On January 27 this year, I blogged about the furore in the US caused by the announcement of the Department of Health and Human Services that it will become mandatory for all employers to provide their employees with health insurance policies for contraceptive services, including sterilization and abortifacient drugs. In effect, this would mean that hundreds of religious colleges, hospitals, schools and charities would now be required to provide insurance coverage for their employees for practices they believe to be wrong and contrary to their beliefs.
This has predictably led to determined opposition from religious institutions, including Catholics ones. In her blog for May 21, Sheila Liaugminas, a US political commentator, says that 43 Catholic institutions have now joined a dozen law suits against the Obama administration for its so-called “contraceptive mandate” and are challenging the constitutional legality of the new requirement.
Among them are Notre Dame University, the Archdiocese of New York and the Catholic University of America. Cardinal Timothy Dolan, Archbishop of New York and President of the US Bishops’ Conference, has issued this statement: “We have tried negotiation with the Administration and legislation with the Congress…but there’s still no fix. Time is running out and our valuable ministries and fundamental rights hang in the balance, so we have to resort to the courts now…We applaud this courageous action by so many individual dioceses, charities, hospitals and schools across the nation…It is also a compelling display of the unity of the Church in defence of religious liberty.”
Interestingly, the mandate has managed that rare thing: to unite liberal and orthodox groups within the Church. Fr John Jenkins, the President of Notre Dame, was at pains to explain that their law suit was not against a woman’s right to use contraception: “Many of our faculty, staff and students – both Catholic and non-Catholic – have made conscientious decisions to use contraceptives” he said, adding that “As we assert the right to follow our conscience, we respect their right to follow theirs. And we believe that, if the Government wishes to provide such services, means are available that do not compel religious organisations to serve as its agents.”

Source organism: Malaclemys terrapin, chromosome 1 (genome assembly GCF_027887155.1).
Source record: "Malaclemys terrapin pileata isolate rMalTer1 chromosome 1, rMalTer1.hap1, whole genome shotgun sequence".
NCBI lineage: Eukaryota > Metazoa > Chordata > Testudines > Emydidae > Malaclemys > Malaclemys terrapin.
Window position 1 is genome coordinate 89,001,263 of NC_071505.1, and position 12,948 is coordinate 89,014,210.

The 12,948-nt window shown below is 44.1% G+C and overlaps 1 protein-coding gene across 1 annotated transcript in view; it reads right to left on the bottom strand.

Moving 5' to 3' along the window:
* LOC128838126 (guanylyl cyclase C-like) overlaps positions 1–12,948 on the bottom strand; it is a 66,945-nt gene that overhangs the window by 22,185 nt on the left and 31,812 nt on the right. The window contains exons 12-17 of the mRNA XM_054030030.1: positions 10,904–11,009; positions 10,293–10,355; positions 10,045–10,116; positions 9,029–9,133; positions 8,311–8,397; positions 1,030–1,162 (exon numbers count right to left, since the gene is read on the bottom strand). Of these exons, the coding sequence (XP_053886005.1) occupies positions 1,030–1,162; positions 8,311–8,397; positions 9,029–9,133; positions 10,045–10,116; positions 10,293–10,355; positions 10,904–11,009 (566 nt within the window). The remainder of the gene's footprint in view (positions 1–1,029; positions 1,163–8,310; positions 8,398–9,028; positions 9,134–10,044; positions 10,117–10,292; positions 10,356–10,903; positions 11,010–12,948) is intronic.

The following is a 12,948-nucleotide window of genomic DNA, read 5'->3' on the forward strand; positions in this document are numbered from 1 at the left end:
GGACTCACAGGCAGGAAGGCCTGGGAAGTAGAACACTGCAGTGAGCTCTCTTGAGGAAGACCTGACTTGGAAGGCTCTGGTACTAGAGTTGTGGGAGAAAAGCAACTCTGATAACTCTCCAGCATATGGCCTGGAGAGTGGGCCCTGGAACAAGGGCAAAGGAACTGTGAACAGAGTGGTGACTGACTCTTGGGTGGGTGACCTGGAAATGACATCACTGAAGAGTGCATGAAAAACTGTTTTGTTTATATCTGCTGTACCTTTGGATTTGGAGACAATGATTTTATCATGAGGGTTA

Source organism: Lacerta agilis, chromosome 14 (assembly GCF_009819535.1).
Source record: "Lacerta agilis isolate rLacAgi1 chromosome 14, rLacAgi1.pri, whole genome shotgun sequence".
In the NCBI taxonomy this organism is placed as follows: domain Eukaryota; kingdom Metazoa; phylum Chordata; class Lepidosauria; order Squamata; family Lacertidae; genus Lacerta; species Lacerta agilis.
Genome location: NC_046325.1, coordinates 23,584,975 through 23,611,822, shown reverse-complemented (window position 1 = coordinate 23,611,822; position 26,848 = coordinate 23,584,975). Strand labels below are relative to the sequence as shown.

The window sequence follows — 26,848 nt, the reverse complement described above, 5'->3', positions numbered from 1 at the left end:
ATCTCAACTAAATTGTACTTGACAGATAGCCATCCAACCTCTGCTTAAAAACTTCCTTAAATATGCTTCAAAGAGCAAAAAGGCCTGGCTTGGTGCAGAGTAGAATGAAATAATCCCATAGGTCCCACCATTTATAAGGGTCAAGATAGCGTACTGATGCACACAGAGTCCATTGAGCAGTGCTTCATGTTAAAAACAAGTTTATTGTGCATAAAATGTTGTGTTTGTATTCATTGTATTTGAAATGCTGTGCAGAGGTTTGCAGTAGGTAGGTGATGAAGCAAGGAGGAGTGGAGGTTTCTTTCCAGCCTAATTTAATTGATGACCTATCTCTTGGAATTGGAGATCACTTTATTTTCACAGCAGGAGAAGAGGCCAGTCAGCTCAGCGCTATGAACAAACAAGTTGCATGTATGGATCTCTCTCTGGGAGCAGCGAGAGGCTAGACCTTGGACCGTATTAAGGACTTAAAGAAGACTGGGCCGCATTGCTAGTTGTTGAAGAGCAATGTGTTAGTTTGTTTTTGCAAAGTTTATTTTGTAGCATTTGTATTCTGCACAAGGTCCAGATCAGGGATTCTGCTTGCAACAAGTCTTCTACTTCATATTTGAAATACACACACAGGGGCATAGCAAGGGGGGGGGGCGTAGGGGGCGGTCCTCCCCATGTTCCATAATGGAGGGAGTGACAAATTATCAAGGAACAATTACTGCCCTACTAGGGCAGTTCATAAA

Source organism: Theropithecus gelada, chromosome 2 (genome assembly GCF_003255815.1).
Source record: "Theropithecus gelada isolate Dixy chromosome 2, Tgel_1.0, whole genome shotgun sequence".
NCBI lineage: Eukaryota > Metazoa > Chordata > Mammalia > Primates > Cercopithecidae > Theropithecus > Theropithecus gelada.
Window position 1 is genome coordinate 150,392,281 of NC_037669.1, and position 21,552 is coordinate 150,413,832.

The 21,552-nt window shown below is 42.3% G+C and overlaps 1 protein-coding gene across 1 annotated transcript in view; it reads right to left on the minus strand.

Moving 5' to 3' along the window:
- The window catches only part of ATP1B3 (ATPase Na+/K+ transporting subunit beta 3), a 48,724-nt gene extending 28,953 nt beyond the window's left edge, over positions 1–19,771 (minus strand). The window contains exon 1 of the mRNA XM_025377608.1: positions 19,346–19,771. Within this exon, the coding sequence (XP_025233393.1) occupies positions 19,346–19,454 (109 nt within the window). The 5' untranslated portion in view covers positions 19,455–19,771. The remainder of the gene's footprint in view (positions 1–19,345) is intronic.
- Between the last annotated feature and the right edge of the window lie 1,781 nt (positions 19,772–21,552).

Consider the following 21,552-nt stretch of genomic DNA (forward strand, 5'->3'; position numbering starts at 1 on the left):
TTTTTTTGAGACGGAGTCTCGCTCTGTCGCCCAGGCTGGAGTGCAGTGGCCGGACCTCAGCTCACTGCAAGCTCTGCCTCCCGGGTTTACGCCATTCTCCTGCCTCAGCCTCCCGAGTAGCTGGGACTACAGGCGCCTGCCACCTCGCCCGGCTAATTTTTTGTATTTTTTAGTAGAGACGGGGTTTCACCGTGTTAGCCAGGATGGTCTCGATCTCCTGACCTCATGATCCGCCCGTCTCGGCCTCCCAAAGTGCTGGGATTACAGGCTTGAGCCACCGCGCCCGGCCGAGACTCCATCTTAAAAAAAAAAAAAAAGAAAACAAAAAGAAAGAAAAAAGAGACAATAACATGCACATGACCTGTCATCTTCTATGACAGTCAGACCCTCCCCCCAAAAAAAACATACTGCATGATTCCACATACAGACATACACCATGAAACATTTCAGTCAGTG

Fr Terence Henry TOR, President of Franciscan University, stated that “the Obama administration’s mandate is a grave threat to our ability to carry out [our] mission. It makes it impossible for us to operate freely s a Catholic institution without overbearing and invasive governmental interference.” And the Archdiocese of Washington made it clear that the law suit “is about an unprecedented attack by the federal government on one of America’s most precious freedoms: the freedom to practise one’s religion without government interference.” It emphasised that “It is not about whether people have access to certain services; it is about whether the Government may force religious institutions and individuals to facilitate and fund services which violate their religious beliefs.”
Kathleen Sebelius, secretary to the Department of Health and Human Services, who is pushing forward the mandate, describes herself as a Catholic. In reality, she is “modern woman”, just as Barack Obama himself is “modern man” – part of a powerful cohort today, largely in the West, who has no fixed principles of any kind, except for the fixed principle that all morality is simply a matter of individual rights and choices; and that these rights must trump all other rights, especially those hallowed by traditional religious beliefs. For such people, truth is simply a matter of one’s personal feelings and preferences; and “Christianity”, as they see it (and as Obama has invoked it recently), can be reinterpreted and moulded to accommodate whatever flawed and a-historical zeitgeist happens to be dominant.
It will be interesting to see what happens in this case, when the irresistible force of modern, democratic “rights” meets the immovable object of the Catholic Church.